But I know my wife and when she makes up her mind, that’s it.

Off we go to Shanghai Garden in Seattle’s Chinatown, one of our favorite places.

I wasn’t stressed. I was terrified. The worst thing in my life is to watch my Heather live through an IBS attack.

Shanghai Garden

We get to the restaurant and the waitress is happy to see us. We’ve been going there for a very long time and they know us well. In fact, it was the only thing giving me comfort, as I knew if we were in trouble, they would be kind to us and do everything they could to help.

The sweet and sour shrimp arrives. I don’t even remember what I ordered. I was too worried about Heather getting sick.

We start eating. I’m trying to play it cool. I know stress can cause bad attacks and if I’m having a fit it won’t do Heather any good.

Dinner carries on, and I see my wife having a great time. Little by little I start to relax. At the end of the dinner, I could see she was full and happy.

“How do you feel?” I whispered.

“Good,” she says. “My stomach feels like a heavy lump, but my IBS is fine. I feel good.”

She was good. She never got sick. I might have been more relieved than she was.

Thanks for letting me tell this story, now back to Heather.

Me again.

True story – I didn’t get sick at all. But again, please, don’t be me.

I’d already been living on soluble fiber foods and supplements for years, my gut was used to significant daily doses. Nowadays I live on Tummy Fiber, but it’s not bullet proof. I’m not either, so this isn’t a test I’d normally want my gut to take.

The Tummy Fiber passed the test, so now it was onward…

But let’s back up a little first...

After my frustrating initial round of testing soluble fiber powders, from brown and gritty to thick and fishy, I knew I had to keep looking for the right one. 

The magic words that finally led me there? Colloidal gums.

Have you ever heard that before? I sure hadn't. But in food manufacturing, it's an industry term that opens up the world of soluble fiber powders.

As it turns out, what I was actually looking for wasn’t just the ideal soluble fiber, but the best colloidal gum, for people with IBS. I found it almost by chance.

I had stumbled across a research paper outlining the different colloidal gums, their properties, and major suppliers.

The one that really intrigued me was Acacia Senegal.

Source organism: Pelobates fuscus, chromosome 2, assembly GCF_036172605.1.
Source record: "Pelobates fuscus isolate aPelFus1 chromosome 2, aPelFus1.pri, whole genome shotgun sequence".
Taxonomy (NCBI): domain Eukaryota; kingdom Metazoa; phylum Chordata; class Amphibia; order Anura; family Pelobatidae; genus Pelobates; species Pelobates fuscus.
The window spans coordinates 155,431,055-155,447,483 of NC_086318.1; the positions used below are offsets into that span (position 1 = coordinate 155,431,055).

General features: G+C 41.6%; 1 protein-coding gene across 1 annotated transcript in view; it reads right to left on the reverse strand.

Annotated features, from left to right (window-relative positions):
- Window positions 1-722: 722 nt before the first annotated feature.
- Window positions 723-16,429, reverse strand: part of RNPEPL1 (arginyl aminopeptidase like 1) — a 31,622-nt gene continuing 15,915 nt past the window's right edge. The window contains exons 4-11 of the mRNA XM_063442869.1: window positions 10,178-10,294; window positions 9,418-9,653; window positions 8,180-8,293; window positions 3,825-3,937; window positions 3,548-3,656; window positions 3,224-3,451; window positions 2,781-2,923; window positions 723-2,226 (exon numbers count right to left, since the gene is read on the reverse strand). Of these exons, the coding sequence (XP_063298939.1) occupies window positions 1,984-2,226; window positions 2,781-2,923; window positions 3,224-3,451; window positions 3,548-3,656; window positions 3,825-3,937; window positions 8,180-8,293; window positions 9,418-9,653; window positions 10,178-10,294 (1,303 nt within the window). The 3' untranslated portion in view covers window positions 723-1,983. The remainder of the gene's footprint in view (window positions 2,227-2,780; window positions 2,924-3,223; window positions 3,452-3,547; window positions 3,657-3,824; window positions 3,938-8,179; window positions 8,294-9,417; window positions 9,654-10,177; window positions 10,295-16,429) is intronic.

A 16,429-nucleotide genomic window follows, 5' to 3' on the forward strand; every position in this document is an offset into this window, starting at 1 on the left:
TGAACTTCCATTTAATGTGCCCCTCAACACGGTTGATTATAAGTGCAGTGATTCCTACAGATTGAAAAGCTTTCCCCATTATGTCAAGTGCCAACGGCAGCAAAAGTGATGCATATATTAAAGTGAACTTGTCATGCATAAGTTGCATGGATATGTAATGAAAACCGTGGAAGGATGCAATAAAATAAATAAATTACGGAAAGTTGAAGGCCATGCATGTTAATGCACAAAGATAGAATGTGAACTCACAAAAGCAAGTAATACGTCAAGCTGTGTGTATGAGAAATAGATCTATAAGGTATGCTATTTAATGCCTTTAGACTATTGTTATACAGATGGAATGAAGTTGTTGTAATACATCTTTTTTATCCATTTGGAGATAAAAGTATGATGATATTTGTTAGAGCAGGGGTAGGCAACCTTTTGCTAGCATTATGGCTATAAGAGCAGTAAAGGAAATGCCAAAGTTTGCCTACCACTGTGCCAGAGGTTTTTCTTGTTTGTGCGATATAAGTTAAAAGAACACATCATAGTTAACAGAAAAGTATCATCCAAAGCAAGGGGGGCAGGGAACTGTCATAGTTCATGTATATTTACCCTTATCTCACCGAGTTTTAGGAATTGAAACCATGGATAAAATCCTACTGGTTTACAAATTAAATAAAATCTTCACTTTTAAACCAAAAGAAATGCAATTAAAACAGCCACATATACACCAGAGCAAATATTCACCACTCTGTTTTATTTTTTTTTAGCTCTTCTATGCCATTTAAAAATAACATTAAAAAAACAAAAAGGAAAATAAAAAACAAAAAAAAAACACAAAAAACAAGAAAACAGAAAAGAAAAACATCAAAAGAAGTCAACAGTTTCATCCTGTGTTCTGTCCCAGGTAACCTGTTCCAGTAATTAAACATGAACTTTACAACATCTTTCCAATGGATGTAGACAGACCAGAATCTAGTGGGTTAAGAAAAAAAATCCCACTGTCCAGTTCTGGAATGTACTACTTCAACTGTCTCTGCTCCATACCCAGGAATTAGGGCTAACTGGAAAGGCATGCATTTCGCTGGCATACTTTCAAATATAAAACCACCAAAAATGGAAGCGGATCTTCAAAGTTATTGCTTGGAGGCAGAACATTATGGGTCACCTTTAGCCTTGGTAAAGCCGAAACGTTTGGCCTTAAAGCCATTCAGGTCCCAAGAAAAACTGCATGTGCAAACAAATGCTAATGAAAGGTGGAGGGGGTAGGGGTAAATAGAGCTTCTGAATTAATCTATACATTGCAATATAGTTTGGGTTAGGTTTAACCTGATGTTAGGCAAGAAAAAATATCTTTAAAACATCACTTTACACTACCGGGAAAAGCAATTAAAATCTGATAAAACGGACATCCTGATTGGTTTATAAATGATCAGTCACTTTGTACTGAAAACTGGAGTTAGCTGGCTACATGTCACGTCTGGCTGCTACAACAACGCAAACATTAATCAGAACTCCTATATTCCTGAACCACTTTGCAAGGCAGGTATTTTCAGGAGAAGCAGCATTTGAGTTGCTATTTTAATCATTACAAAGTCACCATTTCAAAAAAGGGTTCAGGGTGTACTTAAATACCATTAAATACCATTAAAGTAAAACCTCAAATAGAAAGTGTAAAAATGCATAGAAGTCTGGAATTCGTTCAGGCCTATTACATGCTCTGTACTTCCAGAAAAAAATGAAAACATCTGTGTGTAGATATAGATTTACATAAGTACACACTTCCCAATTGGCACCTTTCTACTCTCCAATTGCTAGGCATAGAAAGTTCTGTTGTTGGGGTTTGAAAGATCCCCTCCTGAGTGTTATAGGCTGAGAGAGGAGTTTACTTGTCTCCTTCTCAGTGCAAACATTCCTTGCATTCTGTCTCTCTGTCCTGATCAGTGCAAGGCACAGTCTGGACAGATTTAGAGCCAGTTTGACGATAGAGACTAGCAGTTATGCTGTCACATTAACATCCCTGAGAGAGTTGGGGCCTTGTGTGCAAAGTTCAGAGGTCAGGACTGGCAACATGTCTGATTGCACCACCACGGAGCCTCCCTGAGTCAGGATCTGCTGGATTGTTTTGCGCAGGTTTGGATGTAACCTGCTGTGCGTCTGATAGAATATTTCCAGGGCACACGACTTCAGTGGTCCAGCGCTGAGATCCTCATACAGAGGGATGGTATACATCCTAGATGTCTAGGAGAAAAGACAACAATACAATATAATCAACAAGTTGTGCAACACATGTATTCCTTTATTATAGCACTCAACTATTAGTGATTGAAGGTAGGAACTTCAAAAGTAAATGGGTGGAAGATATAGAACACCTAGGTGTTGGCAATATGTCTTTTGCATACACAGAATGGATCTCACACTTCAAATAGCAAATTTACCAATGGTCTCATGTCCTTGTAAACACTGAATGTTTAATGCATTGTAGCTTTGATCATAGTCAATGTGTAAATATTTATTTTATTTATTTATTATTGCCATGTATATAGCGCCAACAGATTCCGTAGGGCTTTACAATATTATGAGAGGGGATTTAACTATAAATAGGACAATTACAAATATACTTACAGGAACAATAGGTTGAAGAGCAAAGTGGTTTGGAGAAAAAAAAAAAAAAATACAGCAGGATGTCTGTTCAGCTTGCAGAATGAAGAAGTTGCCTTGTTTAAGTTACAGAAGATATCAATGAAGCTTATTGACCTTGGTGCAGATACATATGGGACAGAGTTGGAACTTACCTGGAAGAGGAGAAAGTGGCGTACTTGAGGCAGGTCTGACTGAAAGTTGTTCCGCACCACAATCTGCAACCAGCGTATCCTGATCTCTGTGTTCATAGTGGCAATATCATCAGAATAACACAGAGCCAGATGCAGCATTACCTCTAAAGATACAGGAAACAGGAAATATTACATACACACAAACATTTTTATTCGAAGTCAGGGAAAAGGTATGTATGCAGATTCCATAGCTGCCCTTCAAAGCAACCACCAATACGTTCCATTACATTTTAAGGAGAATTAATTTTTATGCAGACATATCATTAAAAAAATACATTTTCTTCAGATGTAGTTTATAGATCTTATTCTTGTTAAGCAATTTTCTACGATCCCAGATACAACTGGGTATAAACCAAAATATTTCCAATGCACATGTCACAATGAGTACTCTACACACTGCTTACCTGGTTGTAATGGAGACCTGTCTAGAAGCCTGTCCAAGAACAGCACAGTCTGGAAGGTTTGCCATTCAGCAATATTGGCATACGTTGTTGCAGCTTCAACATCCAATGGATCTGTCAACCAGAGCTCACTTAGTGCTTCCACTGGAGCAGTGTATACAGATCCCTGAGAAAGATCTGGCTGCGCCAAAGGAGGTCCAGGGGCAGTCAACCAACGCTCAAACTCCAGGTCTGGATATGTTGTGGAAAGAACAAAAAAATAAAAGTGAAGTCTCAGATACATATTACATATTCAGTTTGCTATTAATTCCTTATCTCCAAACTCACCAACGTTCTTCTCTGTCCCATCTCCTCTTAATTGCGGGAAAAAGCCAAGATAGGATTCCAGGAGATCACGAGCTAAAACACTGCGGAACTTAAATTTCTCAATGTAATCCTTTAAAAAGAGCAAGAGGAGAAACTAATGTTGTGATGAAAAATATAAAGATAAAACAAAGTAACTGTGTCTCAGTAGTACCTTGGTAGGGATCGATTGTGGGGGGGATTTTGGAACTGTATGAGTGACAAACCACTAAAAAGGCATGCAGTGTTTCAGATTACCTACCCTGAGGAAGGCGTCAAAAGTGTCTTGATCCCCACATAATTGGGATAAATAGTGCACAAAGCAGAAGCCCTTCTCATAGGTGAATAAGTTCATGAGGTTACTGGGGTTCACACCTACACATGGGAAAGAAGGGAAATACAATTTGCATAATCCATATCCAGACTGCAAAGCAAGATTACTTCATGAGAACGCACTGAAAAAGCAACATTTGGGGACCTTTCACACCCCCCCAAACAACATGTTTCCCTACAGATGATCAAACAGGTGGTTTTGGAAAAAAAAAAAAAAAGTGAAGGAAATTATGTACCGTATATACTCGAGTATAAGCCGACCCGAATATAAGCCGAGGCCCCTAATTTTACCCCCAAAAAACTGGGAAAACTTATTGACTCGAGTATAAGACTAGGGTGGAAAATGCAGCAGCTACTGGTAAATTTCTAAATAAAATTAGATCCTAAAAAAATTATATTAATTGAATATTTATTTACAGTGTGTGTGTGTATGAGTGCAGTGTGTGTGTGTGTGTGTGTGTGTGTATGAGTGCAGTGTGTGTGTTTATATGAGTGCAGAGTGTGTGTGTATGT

I cold called a supplier and, not realizing it at the time, ended up talking to the head of North American sales at the oldest and largest Acacia grower and processor in the world. His name was Tom.

He clearly loved his job and company. And he just lit up when I told him I was interested in using the Acacia Senegal all by itself, as a soluble fiber supplement, specifically for people who needed digestive help.

It turned that no one had ever done that before. And for years, he’d been wondering why, because he thought that was a great idea.

He talked to me non stop for an hour about all the special features Acacia Senegal had, and it checked off my entire wish list:

100% soluble fiber

No insoluble fiber

Tasteless, odorless, colorless

Certified organic (Tummy Fiber became the very first organic fiber supplement!)

Zero viscosity - no choking risk, does not thicken

Gluten, allergen, FODMAP free

Slowly fermenting prebiotic that increases good gut bacteria

Slows down colonic fermentation to actively decrease gas and bloating

Increases short chain fatty acids in the bowel for healthy flora

Good gastrointestinal tolerance

Add to anything with moisture in it – foods, drinks, in cooking or at the table

It’s inert and impervious to heat, cold, light, and oxygen

You can boil, bake, freeze, and blend it

Plus Tom had an entire Scientific File – which he sent me – that gathered the clinical research studies on Acacia Senegal and documented its features, actions, and benefits.

Honestly, I was so impressed by the facts I was a little worried this was too good to be true. What’s the catch?

There wasn’t one. Acacia Senegal was a genuinely fantastic pure soluble fiber - or, more precisely, colloidal gum. And it was perfect for IBS.

It was a whole food plant fiber that was minimally processed. It wasn’t hydrolyzed  or bleached. It wasn’t a manufacturing by-product. It wasn’t synthetic, it was completely natural.

It literally grew on trees – Acacia Senegal trees.

Tom’s family owned company had been growing the orchards in Africa, and processing the raw gum in France, for over a century.  

He finished telling me this amazing story and all I could say was, “I’m sold! What’s the smallest order I can place?”

He says, “We ship by the pallet or full container.”

I choked.

And then - to this day I don’t know why - he offered to ship me just two bags for a trial run. It was 100 lbs total, and he gave me net 30 terms so I had a month to pay.

I did quick math in my head and figured, “If I can sell 3 pounds a day that’ll be almost 100 pounds in a month, and I’ll have enough money to pay the bill on time.” I closed my eyes, leapt off a cliff, and placed the order.

It came in two fifty-pound boxes via UPS.

The boxes were dropped off smack in the middle of our residential street because there was no loading dock. There wasn't even a driveway.